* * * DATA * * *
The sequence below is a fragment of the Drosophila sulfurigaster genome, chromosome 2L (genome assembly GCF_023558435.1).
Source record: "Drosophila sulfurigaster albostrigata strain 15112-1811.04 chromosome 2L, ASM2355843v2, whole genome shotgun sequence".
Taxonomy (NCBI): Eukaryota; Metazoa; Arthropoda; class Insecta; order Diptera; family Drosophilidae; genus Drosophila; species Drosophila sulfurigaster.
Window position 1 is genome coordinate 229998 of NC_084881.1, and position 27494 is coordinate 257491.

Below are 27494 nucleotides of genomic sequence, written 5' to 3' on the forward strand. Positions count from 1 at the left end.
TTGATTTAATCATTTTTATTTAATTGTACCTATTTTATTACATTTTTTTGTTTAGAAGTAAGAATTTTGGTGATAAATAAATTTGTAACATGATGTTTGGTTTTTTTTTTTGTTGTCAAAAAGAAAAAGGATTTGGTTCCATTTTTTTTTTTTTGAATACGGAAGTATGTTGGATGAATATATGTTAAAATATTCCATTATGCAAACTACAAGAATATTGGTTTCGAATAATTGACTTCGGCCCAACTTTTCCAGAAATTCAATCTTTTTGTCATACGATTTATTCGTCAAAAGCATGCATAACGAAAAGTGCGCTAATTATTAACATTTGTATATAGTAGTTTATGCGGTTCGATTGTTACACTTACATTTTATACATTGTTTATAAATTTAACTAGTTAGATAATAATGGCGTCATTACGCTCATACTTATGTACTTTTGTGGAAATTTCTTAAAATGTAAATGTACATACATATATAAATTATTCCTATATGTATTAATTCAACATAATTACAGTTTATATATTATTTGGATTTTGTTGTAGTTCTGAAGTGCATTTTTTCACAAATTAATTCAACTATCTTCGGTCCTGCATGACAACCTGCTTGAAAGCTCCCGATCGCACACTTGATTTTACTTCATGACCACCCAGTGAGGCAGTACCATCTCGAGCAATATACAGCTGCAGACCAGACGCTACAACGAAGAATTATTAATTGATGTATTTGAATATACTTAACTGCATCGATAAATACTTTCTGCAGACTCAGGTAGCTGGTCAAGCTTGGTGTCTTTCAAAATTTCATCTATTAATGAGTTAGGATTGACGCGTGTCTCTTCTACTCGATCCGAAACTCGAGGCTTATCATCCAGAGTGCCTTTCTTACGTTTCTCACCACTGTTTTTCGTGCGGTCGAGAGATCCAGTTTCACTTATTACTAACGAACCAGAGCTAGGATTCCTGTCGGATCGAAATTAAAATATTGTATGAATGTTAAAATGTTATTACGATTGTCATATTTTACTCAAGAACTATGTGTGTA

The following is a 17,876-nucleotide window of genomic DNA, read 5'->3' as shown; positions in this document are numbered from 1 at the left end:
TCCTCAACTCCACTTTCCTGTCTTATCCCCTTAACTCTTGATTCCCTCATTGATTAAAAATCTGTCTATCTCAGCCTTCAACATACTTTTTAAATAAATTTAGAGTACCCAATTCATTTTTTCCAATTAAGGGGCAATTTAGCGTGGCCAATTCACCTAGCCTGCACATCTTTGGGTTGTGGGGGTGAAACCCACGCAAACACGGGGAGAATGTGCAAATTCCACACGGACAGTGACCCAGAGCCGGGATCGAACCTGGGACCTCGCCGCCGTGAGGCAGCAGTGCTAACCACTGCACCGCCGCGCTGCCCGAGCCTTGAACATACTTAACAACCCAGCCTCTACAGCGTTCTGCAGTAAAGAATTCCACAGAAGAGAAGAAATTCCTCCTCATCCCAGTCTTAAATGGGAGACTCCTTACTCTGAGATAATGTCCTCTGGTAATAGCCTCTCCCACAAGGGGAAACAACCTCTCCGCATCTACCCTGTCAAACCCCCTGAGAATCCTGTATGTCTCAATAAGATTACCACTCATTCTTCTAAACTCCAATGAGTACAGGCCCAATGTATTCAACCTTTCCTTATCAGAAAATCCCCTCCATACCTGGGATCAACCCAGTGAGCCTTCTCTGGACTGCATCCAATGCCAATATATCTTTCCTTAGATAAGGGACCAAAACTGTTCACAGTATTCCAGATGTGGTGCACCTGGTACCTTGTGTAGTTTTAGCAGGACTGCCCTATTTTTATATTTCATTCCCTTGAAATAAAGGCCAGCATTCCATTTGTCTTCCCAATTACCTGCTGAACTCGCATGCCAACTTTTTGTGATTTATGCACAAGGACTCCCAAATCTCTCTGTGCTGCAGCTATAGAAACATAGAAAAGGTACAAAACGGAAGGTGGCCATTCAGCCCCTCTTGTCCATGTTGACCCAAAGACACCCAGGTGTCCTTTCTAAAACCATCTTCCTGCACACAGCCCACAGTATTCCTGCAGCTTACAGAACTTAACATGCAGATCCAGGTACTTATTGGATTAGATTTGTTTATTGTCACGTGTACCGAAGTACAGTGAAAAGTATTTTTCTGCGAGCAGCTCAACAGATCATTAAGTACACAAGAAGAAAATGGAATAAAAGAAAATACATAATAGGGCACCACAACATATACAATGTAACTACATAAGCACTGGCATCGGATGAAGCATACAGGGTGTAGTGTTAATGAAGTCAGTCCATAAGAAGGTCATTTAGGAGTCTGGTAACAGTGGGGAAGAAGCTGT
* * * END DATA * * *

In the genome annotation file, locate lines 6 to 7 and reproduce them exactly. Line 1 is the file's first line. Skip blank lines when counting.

TTGATTTAATCATTTTTATTTAATTGTACCTATTTTATTACATTTTTTTGTTTAGAAGTAAGAATTTTGGTGATAAATAAATTTGTAACATGATGTTTGGTTTTTTTTTTTGTTGTCAAAAAGAAAAAGGATTTGGTTCCATTTTTTTTTTTTTGAATACGGAAGTATGTTGGATGAATATATGTTAAAATATTCCATTATGCAAACTACAAGAATATTGGTTTCGAATAATTGACTTCGGCCCAACTTTTCCAGAAATTCAATCTTTTTGTCATACGATTTATTCGTCAAAAGCATGCATAACGAAAAGTGCGCTAATTATTAACATTTGTATATAGTAGTTTATGCGGTTCGATTGTTACACTTACATTTTATACATTGTTTATAAATTTAACTAGTTAGATAATAATGGCGTCATTACGCTCATACTTATGTACTTTTGTGGAAATTTCTTAAAATGTAAATGTACATACATATATAAATTATTCCTATATGTATTAATTCAACATAATTACAGTTTATATATTATTTGGATTTTGTTGTAGTTCTGAAGTGCATTTTTTCACAAATTAATTCAACTATCTTCGGTCCTGCATGACAACCTGCTTGAAAGCTCCCGATCGCACACTTGATTTTACTTCATGACCACCCAGTGAGGCAGTACCATCTCGAGCAATATACAGCTGCAGACCAGACGCTACAACGAAGAATTATTAATTGATGTATTTGAATATACTTAACTGCATCGATAAATACTTTCTGCAGACTCAGGTAGCTGGTCAAGCTTGGTGTCTTTCAAAATTTCATCTATTAATGAGTTAGGATTGACGCGTGTCTCTTCTACTCGATCCGAAACTCGAGGCTTATCATCCAGAGTGCCTTTCTTACGTTTCTCACCACTGTTTTTCGTGCGGTCGAGAGATCCAGTTTCACTTATTACTAACGAACCAGAGCTAGGATTCCTGTCGGATCGAAATTAAAATATTGTATGAATGTTAAAATGTTATTACGATTGTCATATTTTACTCAAGAACTATGTGTGTA

The following is a 17,876-nucleotide window of genomic DNA, read 5'->3' as shown; positions in this document are numbered from 1 at the left end: